Biden’s negotiating tactics were textbook. Publicly, he took seriously the threats of Kevin McCarthy, leader of the House of Representatives, to cut $4.5tn of spending over a decade, talking up the threat and flying back early from the G7 summit to negotiate, showing the depth of his concern. Privately, he knew the Republican would back off: cuts of that scale would mean that social programmes would be decimated, given that so much federal spending is on defence, which the Republicans did not want to touch. This was not 2011, when the Republicans used the same tactic and meant it, when their libertarian tax-cutting right were in control; now they are big spenders too.
Biden read the mood swing well: he knows his opponents better than they know themselves. Taking over the key negotiations himself, I am told, he forced the realities home on McCarthy, who successively scaled back his demand to a headline cuts figure of $1.5tn, which helped him save face. But even that was vastly overstated because of a series of side, off-balance-sheet deals. Federal spending will end up by being reduced by 0.2%, if that, over the next 10 years, while all the huge spending programmes on chips, infrastructure and green investment that Biden has negotiated through are intact. A stunning victory.
There are problems ahead: the US, accounting for 15% of world GDP, can comfortably afford spending on this scale, but it will just have to increase its tax base. The Internal Revenue Service has been hollowed out over the years. As a first step, Biden wants to build up its capacity to go after the scarcely taxed US super-rich – one area where McCarthy did get a spending cut, if not decisive. But before 2030 the US will have to raise taxes. This will not lower its growth: as the Institute of Government recently reported, there is little or no evidence that tax cuts have any impact on growth. But it will force a huge political battle into the open.
Meanwhile, Bidenomics defines the new consensus, what US treasury secretary Janet Yellen describes as “modern supply side” economics, set out in perhaps the best statement of social democratic economic analysis ever to come out of Washington, the 2022 Economic Report of the President. In her recent trip to Washington, the shadow chancellor, Rachel Reeves, met the principal architects, including Yellen, all endorsing her own version of modern supply side economics she has been developing since getting the job in 2021. At its simplest, this is a commitment to ambitious public investment, particularly over net zero, in a deliberative partnership with business as the foundation for economic growth. It is working in the US. It will work in the UK.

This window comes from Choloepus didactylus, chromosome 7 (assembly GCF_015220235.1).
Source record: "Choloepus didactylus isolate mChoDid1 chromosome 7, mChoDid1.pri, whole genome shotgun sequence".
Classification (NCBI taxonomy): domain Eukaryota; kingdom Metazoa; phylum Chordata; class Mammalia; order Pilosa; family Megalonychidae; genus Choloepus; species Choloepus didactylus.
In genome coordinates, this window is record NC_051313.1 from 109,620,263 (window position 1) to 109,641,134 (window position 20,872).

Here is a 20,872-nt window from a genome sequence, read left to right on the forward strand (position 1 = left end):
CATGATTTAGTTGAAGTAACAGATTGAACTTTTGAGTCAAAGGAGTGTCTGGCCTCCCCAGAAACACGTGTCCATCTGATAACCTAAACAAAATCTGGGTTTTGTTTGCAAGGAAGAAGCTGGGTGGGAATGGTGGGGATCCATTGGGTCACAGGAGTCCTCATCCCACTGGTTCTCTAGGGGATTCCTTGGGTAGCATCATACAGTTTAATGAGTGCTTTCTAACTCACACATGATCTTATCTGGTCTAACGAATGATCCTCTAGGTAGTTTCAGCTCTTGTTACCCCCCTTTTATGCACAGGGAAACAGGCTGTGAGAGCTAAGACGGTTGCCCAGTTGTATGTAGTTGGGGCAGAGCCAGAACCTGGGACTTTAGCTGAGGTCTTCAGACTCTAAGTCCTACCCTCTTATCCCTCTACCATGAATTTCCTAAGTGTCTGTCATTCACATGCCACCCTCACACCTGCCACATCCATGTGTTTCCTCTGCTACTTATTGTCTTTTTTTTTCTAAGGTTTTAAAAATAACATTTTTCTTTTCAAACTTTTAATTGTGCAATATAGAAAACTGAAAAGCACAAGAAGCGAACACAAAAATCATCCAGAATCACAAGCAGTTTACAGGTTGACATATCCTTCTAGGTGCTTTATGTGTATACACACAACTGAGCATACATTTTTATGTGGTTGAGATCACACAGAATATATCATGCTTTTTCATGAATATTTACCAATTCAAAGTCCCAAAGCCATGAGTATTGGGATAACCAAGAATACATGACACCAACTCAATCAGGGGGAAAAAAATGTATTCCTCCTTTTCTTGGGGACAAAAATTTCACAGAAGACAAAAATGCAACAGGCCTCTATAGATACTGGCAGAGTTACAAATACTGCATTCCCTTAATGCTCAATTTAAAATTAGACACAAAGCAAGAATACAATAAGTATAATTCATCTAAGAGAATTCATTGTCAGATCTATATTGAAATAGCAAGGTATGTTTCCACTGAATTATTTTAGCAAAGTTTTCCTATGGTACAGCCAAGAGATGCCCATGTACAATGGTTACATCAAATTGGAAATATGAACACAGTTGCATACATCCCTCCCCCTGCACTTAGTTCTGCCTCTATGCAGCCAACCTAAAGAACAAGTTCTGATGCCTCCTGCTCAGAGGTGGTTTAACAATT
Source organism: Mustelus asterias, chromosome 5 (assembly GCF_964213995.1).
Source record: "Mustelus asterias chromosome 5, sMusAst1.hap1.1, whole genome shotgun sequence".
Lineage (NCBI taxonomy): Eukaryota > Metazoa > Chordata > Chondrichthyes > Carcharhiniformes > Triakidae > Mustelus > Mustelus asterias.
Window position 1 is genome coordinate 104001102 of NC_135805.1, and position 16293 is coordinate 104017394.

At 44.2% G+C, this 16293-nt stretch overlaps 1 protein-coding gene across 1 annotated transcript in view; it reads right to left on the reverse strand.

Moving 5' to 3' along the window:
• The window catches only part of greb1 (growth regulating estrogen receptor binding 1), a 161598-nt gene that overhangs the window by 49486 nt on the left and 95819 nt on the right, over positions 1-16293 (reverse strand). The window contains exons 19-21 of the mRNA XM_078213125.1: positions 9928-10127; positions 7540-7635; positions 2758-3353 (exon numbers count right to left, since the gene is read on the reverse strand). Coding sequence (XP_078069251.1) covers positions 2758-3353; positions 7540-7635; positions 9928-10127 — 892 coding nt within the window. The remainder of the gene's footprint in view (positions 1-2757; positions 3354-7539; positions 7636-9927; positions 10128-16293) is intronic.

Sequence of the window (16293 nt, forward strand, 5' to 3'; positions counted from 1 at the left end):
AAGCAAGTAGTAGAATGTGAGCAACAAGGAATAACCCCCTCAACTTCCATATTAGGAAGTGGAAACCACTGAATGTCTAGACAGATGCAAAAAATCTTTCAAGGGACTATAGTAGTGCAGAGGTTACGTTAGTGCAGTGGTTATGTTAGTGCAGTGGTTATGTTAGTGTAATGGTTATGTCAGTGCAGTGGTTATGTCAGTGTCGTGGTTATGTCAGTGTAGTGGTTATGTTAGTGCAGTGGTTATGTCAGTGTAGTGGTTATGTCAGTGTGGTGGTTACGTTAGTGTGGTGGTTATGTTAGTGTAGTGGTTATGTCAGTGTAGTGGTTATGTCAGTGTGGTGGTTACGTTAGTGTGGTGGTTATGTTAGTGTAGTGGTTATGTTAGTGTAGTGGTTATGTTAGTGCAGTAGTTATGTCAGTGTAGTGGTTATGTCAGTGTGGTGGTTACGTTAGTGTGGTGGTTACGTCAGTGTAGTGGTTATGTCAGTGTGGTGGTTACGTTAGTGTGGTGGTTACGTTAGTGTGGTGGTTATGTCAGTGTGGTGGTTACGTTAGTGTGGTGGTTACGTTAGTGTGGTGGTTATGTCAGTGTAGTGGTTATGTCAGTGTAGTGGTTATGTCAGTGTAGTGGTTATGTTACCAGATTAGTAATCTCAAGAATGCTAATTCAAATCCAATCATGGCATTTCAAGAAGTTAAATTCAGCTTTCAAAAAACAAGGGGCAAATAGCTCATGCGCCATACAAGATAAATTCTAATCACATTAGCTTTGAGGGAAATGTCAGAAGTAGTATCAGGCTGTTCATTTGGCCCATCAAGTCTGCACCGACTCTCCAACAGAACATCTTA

British Tories are in a parallel position to McCarthy’s Republicans. They may deplore public spending and the big state in principle, but they shrink from the consequences of putting their ideology into action. They find themselves giving aid to new technologies and supporting the green transition as political and economic necessities without believing in either – so their approach is tepid, ad hoc, unconvinced. They are tempted to follow the US right into the poisonous thickets of being anti-woke – but Britain is a much more liberal, easygoing society than the heartlands of the US midwest. And round the corner comes the spectre of having to raise, not cut, taxes. It may be that both Britain and the US will be in the throes of national elections in autumn 2024. For the first time in 40 years, not only does the liberal left have the better argument; with a following wind, they can go all the way.